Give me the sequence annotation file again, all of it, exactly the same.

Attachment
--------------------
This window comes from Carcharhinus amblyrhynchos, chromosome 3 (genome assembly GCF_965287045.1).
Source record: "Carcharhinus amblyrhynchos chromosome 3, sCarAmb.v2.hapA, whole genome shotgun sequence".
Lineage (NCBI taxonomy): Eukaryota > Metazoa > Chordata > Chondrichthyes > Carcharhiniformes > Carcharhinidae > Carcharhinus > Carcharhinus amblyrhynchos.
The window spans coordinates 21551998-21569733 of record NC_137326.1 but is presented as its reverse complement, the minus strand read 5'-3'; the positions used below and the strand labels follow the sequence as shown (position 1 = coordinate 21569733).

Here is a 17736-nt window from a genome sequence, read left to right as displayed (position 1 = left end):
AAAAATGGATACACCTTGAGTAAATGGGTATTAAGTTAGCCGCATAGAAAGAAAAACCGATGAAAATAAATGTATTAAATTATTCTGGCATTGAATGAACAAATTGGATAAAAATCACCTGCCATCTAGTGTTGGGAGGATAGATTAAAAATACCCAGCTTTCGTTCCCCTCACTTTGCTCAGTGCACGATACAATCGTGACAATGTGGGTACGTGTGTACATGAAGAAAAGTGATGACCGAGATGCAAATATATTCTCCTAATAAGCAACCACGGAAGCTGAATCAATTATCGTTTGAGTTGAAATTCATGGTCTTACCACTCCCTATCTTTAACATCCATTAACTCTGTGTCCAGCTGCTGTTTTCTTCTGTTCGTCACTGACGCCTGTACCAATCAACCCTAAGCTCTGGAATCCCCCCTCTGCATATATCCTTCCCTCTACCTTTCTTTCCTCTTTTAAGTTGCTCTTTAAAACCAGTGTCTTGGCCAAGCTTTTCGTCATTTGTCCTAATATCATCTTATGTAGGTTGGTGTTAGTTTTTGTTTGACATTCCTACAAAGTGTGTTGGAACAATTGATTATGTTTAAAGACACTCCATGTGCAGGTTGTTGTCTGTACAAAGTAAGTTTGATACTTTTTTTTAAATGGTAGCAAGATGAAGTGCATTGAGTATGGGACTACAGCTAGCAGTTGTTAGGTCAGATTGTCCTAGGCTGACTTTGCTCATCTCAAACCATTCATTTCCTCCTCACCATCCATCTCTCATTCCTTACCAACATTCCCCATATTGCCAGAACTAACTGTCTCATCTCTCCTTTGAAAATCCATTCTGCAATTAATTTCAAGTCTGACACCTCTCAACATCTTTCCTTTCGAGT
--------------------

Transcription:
This window comes from Carcharhinus amblyrhynchos, chromosome 3 (genome assembly GCF_965287045.1).
Source record: "Carcharhinus amblyrhynchos chromosome 3, sCarAmb.v2.hapA, whole genome shotgun sequence".
Lineage (NCBI taxonomy): Eukaryota > Metazoa > Chordata > Chondrichthyes > Carcharhiniformes > Carcharhinidae > Carcharhinus > Carcharhinus amblyrhynchos.
The window spans coordinates 21551998-21569733 of record NC_137326.1 but is presented as its reverse complement, the minus strand read 5'-3'; the positions used below and the strand labels follow the sequence as shown (position 1 = coordinate 21569733).

Here is a 17736-nt window from a genome sequence, read left to right as displayed (position 1 = left end):
AAAAATGGATACACCTTGAGTAAATGGGTATTAAGTTAGCCGCATAGAAAGAAAAACCGATGAAAATAAATGTATTAAATTATTCTGGCATTGAATGAACAAATTGGATAAAAATCACCTGCCATCTAGTGTTGGGAGGATAGATTAAAAATACCCAGCTTTCGTTCCCCTCACTTTGCTCAGTGCACGATACAATCGTGACAATGTGGGTACGTGTGTACATGAAGAAAAGTGATGACCGAGATGCAAATATATTCTCCTAATAAGCAACCACGGAAGCTGAATCAATTATCGTTTGAGTTGAAATTCATGGTCTTACCACTCCCTATCTTTAACATCCATTAACTCTGTGTCCAGCTGCTGTTTTCTTCTGTTCGTCACTGACGCCTGTACCAATCAACCCTAAGCTCTGGAATCCCCCCTCTGCATATATCCTTCCCTCTACCTTTCTTTCCTCTTTTAAGTTGCTCTTTAAAACCAGTGTCTTGGCCAAGCTTTTCGTCATTTGTCCTAATATCATCTTATGTAGGTTGGTGTTAGTTTTTGTTTGACATTCCTACAAAGTGTGTTGGAACAATTGATTATGTTTAAAGACACTCCATGTGCAGGTTGTTGTCTGTACAAAGTAAGTTTGATACTTTTTTTTAAATGGTAGCAAGATGAAGTGCATTGAGTATGGGACTACAGCTAGCAGTTGTTAGGTCAGATTGTCCTAGGCTGACTTTGCTCATCTCAAACCATTCATTTCCTCCTCACCATCCATCTCTCATTCCTTACCAACATTCCCCATATTGCCAGAACTAACTGTCTCATCTCTCCTTTGAAAATCCATTCTGCAATTAATTTCAAGTCTGACACCTCTCAACATCTTTCCTTTCGAGT